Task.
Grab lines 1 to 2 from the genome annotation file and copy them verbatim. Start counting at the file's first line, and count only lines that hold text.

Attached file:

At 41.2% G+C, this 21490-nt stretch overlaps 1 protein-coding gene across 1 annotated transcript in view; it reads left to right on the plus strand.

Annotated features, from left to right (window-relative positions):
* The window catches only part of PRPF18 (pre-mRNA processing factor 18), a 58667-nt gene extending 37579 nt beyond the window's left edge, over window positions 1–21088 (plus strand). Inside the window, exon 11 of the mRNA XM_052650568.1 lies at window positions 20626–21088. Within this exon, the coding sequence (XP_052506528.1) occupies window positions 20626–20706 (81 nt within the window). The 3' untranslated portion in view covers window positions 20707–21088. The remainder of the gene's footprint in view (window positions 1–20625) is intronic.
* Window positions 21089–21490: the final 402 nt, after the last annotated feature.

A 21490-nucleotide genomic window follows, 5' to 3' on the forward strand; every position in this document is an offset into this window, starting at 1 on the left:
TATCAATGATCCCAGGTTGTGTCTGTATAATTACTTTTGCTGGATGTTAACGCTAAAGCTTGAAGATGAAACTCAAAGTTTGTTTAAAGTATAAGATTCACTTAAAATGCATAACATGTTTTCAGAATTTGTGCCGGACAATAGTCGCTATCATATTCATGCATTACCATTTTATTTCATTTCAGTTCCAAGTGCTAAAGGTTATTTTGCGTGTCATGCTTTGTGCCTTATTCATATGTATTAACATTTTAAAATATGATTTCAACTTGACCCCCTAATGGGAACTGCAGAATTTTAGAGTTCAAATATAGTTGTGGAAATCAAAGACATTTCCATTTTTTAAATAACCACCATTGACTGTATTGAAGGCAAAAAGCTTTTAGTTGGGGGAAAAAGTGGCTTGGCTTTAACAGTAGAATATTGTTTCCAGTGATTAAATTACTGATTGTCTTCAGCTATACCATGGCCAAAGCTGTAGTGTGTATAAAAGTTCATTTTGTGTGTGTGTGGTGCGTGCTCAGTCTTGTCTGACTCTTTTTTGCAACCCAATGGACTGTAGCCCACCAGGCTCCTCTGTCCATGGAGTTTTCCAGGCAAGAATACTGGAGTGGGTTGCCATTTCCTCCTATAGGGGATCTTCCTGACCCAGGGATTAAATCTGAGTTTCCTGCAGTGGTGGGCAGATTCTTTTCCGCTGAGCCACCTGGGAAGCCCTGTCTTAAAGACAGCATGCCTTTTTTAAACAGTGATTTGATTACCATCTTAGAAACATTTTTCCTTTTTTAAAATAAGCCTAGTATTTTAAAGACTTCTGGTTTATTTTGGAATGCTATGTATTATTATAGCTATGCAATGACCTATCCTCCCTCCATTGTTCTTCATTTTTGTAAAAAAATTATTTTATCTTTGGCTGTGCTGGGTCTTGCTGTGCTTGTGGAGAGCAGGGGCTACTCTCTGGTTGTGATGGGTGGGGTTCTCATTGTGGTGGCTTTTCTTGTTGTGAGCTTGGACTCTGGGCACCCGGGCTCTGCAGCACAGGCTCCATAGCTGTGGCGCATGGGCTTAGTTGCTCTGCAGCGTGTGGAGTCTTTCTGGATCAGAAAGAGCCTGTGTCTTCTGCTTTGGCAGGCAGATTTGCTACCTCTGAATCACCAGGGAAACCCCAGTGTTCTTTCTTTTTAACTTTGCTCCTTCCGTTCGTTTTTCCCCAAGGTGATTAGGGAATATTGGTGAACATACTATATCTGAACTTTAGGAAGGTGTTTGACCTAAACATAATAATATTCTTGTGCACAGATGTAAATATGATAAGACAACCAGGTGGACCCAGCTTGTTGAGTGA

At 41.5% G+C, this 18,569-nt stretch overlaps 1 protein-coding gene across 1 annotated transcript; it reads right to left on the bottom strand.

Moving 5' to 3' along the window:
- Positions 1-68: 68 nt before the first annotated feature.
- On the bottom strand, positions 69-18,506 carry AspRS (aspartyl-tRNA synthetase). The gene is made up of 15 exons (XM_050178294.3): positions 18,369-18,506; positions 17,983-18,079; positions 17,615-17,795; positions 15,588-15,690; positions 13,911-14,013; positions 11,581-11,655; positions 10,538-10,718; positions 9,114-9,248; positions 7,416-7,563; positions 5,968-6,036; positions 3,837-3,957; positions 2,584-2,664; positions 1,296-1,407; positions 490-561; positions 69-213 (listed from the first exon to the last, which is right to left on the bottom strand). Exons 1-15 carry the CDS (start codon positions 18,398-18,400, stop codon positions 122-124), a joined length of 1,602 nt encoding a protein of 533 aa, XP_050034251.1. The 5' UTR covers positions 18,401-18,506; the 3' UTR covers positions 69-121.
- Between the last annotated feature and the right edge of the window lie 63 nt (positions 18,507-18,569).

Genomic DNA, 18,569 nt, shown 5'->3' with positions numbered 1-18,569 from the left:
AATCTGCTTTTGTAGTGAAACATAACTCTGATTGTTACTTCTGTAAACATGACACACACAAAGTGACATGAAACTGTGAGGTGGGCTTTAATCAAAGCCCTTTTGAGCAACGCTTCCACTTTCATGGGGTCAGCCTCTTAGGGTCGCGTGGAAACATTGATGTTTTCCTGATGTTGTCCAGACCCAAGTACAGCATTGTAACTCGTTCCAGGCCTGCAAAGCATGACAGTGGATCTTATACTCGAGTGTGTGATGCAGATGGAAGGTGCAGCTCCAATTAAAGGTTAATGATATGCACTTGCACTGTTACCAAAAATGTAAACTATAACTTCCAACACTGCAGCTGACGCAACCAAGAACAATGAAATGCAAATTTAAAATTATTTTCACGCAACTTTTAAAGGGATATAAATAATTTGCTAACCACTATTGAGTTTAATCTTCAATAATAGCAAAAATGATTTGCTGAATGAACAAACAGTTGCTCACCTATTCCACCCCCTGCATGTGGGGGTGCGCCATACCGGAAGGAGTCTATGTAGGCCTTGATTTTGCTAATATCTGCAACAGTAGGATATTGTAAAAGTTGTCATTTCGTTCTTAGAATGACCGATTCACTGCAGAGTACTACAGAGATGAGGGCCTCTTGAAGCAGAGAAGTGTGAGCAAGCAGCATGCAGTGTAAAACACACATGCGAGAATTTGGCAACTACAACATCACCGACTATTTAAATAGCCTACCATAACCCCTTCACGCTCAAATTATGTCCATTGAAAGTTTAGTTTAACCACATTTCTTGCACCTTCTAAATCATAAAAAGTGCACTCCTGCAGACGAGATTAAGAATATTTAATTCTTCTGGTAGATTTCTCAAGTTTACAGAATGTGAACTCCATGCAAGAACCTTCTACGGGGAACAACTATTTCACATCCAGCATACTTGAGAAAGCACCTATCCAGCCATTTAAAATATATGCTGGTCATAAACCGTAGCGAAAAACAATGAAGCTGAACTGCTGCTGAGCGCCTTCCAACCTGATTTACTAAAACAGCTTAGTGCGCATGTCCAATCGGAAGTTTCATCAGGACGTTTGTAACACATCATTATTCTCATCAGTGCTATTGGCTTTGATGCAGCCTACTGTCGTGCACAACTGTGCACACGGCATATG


At 41.2% G+C, this 21490-nt stretch overlaps 1 protein-coding gene across 1 annotated transcript in view; it reads left to right on the plus strand.

Annotated features, from left to right (window-relative positions):